While the Trump Administration is hellbent on ripping worker protections to shreds at the federal level, the labor movement in California spent 2017 shoring up workers’ rights here and advancing a bold agenda to counter Trump’s rollbacks and make life better for millions of Californians.
On January 1, a host of new laws went into to effect to improve wages, working conditions and safety for California workers. Here’s some of the key new pro-worker laws unions fought to enact.
Minimum wage: As of January 1, California’s minimum wage for companies with more than 26 employees increased to $11 per hour, on its way to $15 in several years.
Health care: The ever-rising cost of prescription drugs is gouging seniors and patients. In 2017, California unions took on Big Pharma and won by pushing for the passage of SB 17, a new law that requires pharmaceutical companies to provide 60 days notice and a justification before raising a drug price more than 16% over two years. Transparency equals lower drug costs for everyone.
Freedom for workers to stand together in a union: SB 306 (Hertzberg) protects workers who are fired for being whistleblowers by allowing them to seek immediate reinstatement based on the chilling effect the firing would have on the entire workforce.
In addition, workers in a number of jobs received the right to organize a union, including research assistants on UC campuses, judicial council employees and part-time playground workers.
Wage Theft & Workers Rights:
Through the state budget 82 new positions and $11.4 million over the next two years were added to the Labor Commissioner’s enforcement budget to crack down on employers who exploit vulnerable workers in the underground economy. The beefed up budget also adds new tools for improving labor law enforcement and allows the Labor Commissioner to levy penalties on public agencies that knowingly hire unregistered contractors and subcontractors.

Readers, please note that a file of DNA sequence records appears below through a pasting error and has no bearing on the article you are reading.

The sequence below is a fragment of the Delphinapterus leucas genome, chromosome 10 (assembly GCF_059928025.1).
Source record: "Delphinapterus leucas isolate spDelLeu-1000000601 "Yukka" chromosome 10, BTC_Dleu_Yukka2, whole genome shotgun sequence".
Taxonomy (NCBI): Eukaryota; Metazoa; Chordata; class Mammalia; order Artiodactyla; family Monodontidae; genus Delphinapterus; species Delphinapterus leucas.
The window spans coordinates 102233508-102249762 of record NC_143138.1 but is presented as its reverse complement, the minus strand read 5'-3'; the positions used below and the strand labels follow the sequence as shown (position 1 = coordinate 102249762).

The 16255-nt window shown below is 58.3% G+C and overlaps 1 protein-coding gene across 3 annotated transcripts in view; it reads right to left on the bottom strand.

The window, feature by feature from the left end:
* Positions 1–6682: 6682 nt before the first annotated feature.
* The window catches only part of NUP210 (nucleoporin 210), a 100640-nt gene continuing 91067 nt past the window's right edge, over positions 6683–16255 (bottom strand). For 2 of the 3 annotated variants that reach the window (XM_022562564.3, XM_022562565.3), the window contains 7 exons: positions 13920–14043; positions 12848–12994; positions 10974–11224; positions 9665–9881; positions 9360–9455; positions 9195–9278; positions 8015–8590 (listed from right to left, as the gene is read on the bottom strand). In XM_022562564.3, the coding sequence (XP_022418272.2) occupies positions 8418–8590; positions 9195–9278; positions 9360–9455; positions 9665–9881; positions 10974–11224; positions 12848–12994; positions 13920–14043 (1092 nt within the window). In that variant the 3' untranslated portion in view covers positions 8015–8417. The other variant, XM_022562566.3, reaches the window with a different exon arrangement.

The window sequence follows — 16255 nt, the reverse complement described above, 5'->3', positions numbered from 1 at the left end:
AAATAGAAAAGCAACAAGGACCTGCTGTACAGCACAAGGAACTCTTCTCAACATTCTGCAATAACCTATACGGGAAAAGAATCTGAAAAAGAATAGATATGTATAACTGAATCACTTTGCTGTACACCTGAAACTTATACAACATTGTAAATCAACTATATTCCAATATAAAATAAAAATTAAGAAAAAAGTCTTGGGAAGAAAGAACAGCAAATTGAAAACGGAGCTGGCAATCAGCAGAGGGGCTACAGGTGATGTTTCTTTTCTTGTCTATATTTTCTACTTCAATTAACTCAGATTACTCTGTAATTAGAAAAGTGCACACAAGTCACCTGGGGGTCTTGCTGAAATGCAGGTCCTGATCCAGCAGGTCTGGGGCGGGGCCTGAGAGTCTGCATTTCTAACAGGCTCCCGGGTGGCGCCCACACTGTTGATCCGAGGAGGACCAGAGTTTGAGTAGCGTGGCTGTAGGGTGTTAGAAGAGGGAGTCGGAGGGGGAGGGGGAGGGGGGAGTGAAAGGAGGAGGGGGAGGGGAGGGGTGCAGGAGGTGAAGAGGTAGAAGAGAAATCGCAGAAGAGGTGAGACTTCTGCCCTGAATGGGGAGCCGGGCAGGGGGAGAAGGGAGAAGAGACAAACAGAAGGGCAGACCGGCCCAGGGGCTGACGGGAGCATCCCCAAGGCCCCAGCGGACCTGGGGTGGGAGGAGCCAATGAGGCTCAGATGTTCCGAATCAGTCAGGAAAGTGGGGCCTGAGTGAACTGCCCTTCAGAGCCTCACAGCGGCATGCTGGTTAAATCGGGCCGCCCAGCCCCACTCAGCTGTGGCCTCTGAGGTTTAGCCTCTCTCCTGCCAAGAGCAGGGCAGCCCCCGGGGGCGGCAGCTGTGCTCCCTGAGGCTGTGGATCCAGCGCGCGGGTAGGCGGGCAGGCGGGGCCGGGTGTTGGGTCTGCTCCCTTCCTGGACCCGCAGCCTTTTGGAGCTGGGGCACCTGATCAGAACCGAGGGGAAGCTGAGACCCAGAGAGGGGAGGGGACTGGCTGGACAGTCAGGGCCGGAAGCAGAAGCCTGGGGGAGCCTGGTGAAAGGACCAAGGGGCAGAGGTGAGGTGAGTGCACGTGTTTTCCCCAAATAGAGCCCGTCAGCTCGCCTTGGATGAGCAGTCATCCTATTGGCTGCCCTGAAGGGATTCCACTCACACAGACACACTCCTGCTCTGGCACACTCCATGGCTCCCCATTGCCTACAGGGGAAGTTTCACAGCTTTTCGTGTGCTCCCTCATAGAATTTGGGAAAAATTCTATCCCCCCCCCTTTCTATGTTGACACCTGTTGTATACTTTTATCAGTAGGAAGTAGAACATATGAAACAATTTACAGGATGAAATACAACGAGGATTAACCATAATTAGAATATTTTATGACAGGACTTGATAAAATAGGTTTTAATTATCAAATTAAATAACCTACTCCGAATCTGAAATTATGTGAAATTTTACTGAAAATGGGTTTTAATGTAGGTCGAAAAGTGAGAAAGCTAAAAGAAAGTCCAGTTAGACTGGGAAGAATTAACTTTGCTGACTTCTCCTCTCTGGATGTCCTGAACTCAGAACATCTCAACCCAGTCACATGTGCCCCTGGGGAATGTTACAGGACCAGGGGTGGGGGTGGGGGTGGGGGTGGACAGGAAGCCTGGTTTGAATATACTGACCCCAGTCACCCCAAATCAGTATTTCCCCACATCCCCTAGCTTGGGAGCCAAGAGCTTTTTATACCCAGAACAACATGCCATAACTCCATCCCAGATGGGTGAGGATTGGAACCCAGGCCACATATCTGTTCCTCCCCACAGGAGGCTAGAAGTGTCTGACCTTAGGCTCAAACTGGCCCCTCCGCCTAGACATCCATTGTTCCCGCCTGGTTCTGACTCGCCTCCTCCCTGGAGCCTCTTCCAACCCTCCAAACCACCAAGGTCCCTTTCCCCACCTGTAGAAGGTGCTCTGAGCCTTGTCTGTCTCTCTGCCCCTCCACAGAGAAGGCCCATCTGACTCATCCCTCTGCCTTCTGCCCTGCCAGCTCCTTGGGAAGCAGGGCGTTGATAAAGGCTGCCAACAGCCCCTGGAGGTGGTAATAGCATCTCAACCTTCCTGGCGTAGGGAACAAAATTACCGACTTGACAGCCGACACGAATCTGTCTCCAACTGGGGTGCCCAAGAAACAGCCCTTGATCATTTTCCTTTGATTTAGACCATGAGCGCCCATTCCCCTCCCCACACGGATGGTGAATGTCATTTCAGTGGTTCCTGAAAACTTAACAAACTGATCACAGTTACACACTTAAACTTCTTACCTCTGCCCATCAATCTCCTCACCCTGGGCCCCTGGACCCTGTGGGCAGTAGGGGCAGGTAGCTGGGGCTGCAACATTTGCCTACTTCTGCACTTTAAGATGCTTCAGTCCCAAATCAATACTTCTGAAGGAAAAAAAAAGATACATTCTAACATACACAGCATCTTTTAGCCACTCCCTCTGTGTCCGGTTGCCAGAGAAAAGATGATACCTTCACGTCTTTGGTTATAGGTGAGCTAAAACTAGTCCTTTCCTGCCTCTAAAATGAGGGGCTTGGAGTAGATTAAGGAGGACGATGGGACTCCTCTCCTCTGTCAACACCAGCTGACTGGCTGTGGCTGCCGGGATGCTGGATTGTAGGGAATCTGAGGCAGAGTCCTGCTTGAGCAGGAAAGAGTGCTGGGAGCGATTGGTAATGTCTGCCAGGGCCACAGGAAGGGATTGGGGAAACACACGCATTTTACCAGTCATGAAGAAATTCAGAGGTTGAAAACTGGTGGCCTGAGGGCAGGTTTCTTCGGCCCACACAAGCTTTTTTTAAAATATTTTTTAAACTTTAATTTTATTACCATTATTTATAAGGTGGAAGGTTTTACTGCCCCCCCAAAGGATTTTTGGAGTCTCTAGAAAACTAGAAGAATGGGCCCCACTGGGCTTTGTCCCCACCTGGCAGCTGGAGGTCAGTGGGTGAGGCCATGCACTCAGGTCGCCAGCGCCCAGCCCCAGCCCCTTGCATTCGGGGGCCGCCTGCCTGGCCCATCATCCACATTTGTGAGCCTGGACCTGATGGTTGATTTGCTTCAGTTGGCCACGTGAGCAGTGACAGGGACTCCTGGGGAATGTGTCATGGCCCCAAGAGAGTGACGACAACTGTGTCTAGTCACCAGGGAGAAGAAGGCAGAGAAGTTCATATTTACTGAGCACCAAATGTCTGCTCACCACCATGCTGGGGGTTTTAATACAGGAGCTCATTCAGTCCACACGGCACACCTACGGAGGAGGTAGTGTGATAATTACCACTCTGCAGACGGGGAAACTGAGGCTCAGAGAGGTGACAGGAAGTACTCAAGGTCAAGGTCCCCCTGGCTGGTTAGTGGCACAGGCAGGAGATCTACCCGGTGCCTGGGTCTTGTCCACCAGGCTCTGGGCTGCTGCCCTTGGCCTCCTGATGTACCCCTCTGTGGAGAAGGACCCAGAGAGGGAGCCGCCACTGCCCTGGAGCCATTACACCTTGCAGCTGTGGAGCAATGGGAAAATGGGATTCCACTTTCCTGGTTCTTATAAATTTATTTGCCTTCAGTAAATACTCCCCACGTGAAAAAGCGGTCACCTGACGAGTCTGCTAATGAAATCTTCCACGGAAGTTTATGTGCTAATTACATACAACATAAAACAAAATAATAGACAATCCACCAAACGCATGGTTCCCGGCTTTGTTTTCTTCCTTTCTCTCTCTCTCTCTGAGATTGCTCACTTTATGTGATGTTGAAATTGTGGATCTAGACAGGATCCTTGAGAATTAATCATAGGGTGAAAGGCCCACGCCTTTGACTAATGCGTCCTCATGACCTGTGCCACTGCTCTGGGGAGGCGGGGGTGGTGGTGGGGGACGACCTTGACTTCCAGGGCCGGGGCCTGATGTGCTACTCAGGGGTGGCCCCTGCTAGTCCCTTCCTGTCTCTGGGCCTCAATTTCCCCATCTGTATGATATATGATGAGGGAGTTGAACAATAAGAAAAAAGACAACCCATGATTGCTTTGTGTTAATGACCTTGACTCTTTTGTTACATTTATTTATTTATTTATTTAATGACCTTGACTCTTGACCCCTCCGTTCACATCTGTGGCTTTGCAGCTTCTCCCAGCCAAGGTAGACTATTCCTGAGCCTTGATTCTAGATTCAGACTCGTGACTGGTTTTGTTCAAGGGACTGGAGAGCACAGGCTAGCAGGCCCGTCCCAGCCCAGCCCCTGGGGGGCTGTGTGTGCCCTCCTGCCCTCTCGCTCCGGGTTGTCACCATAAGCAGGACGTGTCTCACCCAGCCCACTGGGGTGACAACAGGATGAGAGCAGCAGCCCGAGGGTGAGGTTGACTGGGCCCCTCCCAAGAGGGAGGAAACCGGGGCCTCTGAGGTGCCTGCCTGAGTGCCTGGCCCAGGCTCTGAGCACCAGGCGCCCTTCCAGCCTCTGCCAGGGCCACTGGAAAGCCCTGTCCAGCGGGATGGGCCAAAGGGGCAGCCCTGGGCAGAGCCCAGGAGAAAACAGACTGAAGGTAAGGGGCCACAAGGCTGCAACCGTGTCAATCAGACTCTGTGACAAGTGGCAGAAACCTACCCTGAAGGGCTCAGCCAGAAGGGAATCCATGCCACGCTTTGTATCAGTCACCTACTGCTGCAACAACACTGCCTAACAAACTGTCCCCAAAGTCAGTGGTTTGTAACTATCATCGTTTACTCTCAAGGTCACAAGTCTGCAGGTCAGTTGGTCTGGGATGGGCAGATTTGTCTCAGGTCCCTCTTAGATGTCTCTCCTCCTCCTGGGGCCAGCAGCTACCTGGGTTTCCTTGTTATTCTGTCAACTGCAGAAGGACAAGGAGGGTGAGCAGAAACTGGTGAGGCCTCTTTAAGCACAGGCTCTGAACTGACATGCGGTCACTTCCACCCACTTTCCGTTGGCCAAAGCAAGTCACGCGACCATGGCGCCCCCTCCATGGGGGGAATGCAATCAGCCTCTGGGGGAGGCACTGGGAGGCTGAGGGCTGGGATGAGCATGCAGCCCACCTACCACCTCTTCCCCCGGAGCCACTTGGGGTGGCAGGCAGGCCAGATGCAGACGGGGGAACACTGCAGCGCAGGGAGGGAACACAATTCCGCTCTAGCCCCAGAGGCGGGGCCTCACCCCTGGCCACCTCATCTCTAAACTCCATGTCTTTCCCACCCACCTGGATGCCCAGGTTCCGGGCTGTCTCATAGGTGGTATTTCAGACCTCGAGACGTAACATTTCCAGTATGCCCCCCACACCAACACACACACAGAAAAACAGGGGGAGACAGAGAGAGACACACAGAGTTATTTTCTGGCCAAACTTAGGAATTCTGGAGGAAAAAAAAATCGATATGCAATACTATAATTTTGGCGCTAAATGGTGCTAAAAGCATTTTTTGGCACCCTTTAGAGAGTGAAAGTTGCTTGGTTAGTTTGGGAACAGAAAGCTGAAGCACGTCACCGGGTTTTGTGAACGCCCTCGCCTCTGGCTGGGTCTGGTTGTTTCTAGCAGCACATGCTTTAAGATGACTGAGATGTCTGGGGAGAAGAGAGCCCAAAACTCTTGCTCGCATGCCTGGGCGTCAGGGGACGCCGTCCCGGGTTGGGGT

AB 1701 (Thurmond): ensures workers get paid by holding general contractors liable when a subcontractor fails to pay wages.
SB 550 (Pan): Creates incentives for school employers to settle legitimate wage claims by school employees rather than create needless delays.
AB 603 (Quirk Silva): Gives family childcare providers tools to ensure they are paid fairly such as access to direct deposit and notification of changes to subsidies.
Protect Immigrant Workers:
AB 450 (Chiu) requires that immigration enforcement agents have a judicial warrant before entering a business to detain workers and a subpoena before accessing worker records.
AB 699 (O’Donnell) protects students, parents, and school employees by creating standards and safety protocols to prevent immigration enforcement actions at school facilities.
AB 21 (Kalra) protects undocumented college students by restricting immigration enforcement on campus, providing healthcare access, and maintaining DACA financial aid.
SB 54 (de Leon) protects community safety by limiting local law enforcement from cooperating in immigration enforcement.
Unions were instrumental in enacting a trio of new laws to help with California’s ongoing housing crisis. The new laws provide a permanent funding source for affordable housing with a $75 fee on financial transactions on property such as refinances, authorize a housing bond for $4 billion to fund existing affordable housing programs and streamline certain housing developments with prevailing wage and skilled workforce requirements.
Expand Worker Health and Safety:
AB 55 (Thurmond) requires refineries to disclose contracts they claim are exempt from skilled and trained workforce requirements to state agencies.
SB 432 (Pan) requires county health officers to immediately notify emergency medical personnel if they have been exposed to a communicable disease while transporting a patient.
With these important new laws, California continues its reputation as the nation’s leader in advancing a pro-worker agenda, even as Trump and his corporate allies dismantle federal protections. It’s clear that Trump is going to continue his crusade to attack workers’ rights in 2018. We’re ready. Not only will California’s unions lead the charge to beat back these attacks, we’re poised to continue making huge gains to improve the lives of all workers in the Golden State.